Black women are the Black Church. Period.
While statistics indicate that black women comprise 85-90% of black church membership, personal experience confirms that without black women administering the ministry, praying for the pastor, teaching the children, singing in the choir, cooking in the kitchen, answering the phones, photocopying the bulletin, giving the tithe and the offering, and witnessing and testifying to the goodness of the Lord on Wednesday nights, there is no Black Church. As sociologist of religion Cheryl Townsend Gilkes reminds us in her classic text, If It Wasn't for the Women, "if it wasn't for the women there would be no church."
Needless to say, as a thinking National Baptist clergywoman and Christian social ethicist I am appalled, although not in the least bit surprised, that the 21st century National Baptist Convention USA, Inc., would pretend to represent the Black Baptist church in a national conversation on race while excluding half of the race. How do you have a conversation on race in the church when those who disproportionately constitute, administer, and fund the church are not there? What kind of biased, lop-sided conversation is that, even if it is in the name of Jesus?
While the gifts and labor of Black women are consistently exploited in black churches (and in white churches too) they are regularly excluded from leadership and critical conversations at the highest denominational levels. Black women's intersectional identity that casts them not only as racially subordinate, but as gender, and class subordinate, as well, therefore, indicts interracial, interdenominational conversations that "celebrate" racial reconciliation as inherently insufficient for the work of justice as it relates to the entire black community, male and female.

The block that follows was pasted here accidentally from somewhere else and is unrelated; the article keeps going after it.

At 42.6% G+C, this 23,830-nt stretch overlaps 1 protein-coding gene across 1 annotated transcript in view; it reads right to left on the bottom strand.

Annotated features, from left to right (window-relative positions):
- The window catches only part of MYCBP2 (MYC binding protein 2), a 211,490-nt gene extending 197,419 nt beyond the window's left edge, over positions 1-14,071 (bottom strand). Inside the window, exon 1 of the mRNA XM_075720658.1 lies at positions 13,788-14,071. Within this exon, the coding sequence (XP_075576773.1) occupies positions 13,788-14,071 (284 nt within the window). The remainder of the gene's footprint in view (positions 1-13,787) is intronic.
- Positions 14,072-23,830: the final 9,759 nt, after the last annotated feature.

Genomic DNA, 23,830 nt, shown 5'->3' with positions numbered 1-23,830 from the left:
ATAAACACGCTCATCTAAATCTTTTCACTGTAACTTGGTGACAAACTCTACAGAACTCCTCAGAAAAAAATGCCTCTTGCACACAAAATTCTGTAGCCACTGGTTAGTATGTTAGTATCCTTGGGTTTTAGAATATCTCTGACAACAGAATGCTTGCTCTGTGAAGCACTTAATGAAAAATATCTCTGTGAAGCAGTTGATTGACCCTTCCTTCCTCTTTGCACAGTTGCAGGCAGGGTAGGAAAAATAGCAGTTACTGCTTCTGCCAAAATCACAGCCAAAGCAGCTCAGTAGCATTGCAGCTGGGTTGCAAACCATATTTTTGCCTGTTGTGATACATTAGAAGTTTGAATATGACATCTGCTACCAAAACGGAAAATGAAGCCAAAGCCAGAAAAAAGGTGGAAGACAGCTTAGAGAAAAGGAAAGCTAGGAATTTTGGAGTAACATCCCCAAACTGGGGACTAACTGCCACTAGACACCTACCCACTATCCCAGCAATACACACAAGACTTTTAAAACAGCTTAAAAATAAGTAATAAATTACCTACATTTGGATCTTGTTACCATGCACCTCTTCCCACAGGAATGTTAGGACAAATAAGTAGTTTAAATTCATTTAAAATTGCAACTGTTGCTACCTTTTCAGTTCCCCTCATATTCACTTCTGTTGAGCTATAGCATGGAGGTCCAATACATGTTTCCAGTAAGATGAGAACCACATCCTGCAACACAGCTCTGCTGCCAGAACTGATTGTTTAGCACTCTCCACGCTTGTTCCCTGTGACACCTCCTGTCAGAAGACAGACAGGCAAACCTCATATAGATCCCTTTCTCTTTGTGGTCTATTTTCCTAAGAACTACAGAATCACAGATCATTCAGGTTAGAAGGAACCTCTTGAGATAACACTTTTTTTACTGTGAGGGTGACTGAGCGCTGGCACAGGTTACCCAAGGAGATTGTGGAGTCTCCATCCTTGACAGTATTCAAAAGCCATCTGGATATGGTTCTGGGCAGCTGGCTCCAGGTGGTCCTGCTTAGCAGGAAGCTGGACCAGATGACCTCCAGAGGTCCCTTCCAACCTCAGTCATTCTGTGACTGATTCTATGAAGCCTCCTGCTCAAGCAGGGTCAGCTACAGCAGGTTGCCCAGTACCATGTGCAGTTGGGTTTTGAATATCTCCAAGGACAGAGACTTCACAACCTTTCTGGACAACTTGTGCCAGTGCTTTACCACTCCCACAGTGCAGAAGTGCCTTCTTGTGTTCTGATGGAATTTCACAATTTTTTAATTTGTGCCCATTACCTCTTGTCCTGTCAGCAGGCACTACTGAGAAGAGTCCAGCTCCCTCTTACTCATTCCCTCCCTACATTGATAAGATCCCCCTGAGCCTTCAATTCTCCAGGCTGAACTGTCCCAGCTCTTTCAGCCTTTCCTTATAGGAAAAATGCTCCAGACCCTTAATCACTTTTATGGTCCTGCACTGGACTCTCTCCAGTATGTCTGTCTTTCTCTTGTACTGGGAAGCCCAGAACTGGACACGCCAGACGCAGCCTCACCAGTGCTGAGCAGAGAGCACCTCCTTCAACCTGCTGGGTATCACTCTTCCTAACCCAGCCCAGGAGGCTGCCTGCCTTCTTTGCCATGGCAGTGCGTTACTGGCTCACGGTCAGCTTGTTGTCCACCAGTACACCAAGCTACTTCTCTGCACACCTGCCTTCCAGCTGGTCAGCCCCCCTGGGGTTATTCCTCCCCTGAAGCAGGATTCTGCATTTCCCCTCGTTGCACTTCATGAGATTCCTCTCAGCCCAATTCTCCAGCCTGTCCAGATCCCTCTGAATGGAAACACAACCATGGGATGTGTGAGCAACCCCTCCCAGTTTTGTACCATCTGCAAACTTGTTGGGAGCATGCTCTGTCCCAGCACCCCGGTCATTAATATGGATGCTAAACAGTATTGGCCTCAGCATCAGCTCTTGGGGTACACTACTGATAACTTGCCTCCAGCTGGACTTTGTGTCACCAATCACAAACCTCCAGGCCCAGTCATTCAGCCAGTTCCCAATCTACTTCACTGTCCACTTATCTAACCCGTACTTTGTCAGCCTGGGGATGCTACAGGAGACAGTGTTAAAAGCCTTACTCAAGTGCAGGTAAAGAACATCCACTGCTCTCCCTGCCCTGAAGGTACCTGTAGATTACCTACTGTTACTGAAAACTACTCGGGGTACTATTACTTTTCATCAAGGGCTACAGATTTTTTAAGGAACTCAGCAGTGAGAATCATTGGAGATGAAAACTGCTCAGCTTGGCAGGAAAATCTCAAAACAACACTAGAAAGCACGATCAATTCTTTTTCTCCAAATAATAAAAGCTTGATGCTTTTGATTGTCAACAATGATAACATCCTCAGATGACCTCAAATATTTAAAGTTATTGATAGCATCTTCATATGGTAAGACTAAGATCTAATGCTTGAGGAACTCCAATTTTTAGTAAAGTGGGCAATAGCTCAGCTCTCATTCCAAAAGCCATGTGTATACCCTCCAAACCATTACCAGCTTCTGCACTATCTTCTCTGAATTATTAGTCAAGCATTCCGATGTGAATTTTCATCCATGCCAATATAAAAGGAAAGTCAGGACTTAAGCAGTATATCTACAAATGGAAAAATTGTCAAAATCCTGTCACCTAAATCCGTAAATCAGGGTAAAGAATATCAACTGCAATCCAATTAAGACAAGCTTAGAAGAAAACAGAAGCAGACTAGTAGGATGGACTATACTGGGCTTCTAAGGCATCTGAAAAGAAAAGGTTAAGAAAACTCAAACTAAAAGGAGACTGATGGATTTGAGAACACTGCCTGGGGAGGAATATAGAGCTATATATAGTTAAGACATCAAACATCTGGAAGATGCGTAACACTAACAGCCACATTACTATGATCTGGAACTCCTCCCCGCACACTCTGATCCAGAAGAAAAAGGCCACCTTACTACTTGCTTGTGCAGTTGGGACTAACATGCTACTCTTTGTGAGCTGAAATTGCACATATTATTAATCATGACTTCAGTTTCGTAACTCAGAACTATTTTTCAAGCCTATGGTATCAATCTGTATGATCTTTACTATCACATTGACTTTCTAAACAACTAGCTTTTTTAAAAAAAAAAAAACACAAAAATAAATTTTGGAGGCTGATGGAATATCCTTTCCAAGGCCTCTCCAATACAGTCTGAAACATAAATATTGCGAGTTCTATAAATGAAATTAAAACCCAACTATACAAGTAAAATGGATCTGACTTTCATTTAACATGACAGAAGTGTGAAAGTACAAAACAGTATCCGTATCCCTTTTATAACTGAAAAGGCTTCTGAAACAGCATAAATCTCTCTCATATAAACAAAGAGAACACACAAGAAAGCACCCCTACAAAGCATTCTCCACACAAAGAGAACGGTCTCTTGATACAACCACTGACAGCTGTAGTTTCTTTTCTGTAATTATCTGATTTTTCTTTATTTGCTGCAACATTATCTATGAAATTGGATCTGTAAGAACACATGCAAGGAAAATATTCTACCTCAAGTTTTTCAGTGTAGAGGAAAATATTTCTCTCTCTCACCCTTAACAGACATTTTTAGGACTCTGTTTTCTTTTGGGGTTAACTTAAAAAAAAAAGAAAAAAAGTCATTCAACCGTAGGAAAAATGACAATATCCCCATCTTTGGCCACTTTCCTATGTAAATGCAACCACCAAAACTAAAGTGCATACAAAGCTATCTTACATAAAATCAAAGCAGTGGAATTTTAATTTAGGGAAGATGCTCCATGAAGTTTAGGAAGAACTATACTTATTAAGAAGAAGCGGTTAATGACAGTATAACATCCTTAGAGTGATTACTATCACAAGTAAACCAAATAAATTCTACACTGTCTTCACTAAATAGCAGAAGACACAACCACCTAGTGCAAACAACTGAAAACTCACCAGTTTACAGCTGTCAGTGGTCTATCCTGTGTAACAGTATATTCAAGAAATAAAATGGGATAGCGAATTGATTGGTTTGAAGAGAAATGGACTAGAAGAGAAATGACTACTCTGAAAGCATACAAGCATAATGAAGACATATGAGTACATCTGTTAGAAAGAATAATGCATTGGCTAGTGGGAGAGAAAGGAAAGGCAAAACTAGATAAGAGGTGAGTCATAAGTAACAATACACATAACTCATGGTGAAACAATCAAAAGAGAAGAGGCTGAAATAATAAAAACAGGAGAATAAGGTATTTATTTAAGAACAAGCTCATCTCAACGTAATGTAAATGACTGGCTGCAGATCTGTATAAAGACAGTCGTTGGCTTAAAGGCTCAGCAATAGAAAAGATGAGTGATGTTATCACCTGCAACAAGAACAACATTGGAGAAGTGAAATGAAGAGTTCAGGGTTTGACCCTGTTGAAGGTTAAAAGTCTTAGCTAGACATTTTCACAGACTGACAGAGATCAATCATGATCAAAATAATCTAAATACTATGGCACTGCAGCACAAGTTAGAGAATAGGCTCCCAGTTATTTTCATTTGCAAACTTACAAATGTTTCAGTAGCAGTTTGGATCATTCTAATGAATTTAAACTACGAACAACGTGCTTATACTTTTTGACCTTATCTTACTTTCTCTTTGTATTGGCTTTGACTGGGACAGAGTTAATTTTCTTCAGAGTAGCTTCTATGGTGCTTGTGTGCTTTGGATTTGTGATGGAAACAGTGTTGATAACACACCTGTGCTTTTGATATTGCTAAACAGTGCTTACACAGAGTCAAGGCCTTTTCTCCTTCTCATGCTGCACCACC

This paradoxical anti-womanist conciliatory posture dismisses the truth that black women know better than most - which is that while the history of white Christianity in the Americas has been a primary source of black death and deprivation, like white Christians, black men in the Black Church kill black women too, literally and figuratively. Sacralized misogynoiristic Black Church practices invisibilize, demonize, and morally paralyze black women and black girls every day. Perhaps National Baptist male pastors and Southern Baptist male pastors are drawn to each other because beyond their skin color and the wave of their hair, they look very much the same.
The absence of black women from the National Baptist Convention, USA, Inc.'s national celebration of racial reconciliation with the heirs of the Southern Baptist Convention's slaveholding history is evidence of the Black Church's moral failure and ecclesial fraud as it relates to gender equity. It misrepresents the face of National Baptist identity and serves as yet another shining example of sexism in the Black Church.
When all the blacks are men, the quadrilateral bind of black women's burden in the Black Church - race, gender, class, and sexual inequity - emerges with increasing clarity. It begs the spirit of the Johannine question (I Jn. 4:20), how can black men, like President Jerry Young, and their patriarchal marionettes feign love of interracial reconciliation, when they hate their ebony sisters who they see (at least enough to invisibilize) everyday?